The threat of closure threatens a private museum in Latvia owned by a former aeronautical engineer, in which dozens of Soviet-era aircraft are displayed, which he collected over half a century.
The museum, which was attracting thousands of visitors a month before the pandemic, will have to move from its current location at the end of this month to make way for the expansion of Riga airport, as its owner Victor Talbas told «AFP».
“I must move my museum or I will face its destruction,” added Talbas, a Ukrainian-born who served in the Black Sea Fleet during the Soviet era before moving to Latvia.
The 82-year-old, looking at the rusted aircraft that were among the Soviet Union’s military and civilian fleets, explained that he had taken the initiative to gather this group “for the benefit of society” and not for his own benefit. “I have no other place to go,” he said.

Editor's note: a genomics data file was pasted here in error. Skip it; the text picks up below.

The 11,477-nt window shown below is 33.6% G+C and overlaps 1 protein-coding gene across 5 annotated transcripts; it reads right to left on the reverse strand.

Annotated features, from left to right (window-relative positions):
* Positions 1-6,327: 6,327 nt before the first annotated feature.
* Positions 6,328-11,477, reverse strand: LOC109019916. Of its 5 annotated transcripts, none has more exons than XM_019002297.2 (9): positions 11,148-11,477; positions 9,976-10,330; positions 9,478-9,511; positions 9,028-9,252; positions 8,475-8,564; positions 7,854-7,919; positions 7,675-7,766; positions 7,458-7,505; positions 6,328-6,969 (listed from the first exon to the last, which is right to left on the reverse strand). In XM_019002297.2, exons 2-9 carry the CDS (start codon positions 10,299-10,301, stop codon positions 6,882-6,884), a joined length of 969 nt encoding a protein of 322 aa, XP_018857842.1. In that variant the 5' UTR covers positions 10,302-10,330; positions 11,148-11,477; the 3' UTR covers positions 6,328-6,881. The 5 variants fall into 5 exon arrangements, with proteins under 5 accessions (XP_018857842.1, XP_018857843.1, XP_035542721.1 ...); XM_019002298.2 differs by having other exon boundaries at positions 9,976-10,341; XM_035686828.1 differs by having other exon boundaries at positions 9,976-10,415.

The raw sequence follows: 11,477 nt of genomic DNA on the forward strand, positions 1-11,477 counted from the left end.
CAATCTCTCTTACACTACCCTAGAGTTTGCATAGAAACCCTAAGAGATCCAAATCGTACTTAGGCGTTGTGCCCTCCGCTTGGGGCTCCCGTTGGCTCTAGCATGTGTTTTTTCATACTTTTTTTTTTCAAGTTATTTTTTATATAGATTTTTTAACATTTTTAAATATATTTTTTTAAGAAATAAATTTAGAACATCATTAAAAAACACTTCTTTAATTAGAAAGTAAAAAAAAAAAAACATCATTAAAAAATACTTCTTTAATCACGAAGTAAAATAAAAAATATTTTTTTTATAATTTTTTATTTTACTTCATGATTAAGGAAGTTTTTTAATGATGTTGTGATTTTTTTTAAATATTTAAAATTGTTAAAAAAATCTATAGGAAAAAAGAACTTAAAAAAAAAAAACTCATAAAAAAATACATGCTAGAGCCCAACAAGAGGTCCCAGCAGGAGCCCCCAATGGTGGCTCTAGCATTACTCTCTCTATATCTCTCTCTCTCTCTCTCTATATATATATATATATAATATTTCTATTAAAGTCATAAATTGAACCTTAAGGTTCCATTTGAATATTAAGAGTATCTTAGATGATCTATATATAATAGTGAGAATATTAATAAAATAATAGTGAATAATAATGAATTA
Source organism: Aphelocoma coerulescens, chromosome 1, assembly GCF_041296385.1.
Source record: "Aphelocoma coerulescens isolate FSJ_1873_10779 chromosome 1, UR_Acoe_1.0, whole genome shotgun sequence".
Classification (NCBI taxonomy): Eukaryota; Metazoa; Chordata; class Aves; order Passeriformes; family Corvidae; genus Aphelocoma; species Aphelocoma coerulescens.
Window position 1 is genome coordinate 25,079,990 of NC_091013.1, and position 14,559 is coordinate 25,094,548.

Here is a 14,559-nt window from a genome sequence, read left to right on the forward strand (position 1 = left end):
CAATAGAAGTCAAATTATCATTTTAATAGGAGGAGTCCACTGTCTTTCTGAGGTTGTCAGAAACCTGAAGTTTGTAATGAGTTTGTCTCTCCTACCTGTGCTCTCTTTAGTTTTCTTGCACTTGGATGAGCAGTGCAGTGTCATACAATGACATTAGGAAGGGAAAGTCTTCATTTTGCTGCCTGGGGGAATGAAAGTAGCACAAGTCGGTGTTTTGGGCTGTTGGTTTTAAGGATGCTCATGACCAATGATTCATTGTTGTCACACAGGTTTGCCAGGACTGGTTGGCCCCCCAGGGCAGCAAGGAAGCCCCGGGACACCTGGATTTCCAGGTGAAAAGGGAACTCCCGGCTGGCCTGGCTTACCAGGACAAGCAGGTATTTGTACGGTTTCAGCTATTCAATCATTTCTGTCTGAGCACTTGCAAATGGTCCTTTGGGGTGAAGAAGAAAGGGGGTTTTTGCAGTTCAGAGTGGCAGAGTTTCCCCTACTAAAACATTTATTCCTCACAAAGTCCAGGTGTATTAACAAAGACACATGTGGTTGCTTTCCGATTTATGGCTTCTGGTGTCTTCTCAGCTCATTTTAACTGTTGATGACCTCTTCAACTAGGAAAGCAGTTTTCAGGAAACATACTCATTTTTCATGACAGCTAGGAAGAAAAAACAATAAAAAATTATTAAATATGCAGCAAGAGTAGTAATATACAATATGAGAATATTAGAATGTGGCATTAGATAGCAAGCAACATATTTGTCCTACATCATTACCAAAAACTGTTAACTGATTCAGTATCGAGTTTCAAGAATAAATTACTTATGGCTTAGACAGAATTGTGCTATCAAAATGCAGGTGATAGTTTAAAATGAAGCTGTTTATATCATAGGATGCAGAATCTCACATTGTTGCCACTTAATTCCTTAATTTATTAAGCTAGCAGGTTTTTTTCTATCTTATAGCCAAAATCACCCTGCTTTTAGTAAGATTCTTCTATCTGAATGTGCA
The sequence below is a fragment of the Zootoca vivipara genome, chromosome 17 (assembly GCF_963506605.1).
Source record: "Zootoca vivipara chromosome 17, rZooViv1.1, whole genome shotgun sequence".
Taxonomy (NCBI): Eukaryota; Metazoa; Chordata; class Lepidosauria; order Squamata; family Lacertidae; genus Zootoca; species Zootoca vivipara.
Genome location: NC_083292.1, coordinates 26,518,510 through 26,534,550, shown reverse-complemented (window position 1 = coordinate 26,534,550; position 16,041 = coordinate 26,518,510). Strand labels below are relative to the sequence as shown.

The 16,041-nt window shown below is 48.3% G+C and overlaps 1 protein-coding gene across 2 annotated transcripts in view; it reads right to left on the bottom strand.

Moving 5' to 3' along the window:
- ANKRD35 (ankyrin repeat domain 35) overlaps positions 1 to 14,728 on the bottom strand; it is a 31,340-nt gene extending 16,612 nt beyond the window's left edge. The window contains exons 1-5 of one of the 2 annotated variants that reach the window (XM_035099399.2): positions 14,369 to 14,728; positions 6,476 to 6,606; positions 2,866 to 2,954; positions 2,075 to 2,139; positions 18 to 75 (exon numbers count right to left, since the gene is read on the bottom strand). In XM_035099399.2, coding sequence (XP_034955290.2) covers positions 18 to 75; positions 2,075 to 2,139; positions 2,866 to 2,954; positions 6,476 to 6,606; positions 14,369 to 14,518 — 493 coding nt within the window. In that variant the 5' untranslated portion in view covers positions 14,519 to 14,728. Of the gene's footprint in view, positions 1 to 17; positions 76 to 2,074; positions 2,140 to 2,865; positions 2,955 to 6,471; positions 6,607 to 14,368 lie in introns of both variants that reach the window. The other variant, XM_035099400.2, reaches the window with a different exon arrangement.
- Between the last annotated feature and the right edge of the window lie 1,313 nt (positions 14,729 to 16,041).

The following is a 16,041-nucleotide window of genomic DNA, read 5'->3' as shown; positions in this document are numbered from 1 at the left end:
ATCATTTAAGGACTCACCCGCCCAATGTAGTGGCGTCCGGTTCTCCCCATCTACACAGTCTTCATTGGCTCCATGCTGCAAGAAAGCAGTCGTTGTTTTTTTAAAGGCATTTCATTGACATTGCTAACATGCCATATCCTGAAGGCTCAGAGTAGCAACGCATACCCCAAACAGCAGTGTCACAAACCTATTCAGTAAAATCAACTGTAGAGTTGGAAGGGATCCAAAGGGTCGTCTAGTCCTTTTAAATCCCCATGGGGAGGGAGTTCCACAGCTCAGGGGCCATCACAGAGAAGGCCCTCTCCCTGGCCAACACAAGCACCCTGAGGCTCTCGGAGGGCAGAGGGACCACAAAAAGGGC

The aeronautical engineer, who also worked for years at Aeroflot, expanded his group after his retirement, through donations, purchases and exchanges.
Most of the aircraft date back to the Cold War era, including, for example, a MiG-21 fighter plane, a Mi-6 combat helicopter, and a Tupolev Tu-22M1 training plane.
Also, the group contains deactivated Russian anti-aircraft missiles, Polish, Czech and Ukrainian civilian aircraft, as well as remnants of WWII aircraft.
The planes are sitting on land belonging to the airport that has been allocated by the expansion project to create a new hangar and control tower. From the wall of the museum, contemporary passenger and cargo planes of the Latvian airline, Air Baltic, can be seen. The museum has suffered a decrease in the number of visitors due to the epidemic, but Talbas noticed that people are returning because measures to contain the pandemic now allow visits to existing facilities in the open air.
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Source site www.emaratalyoum.com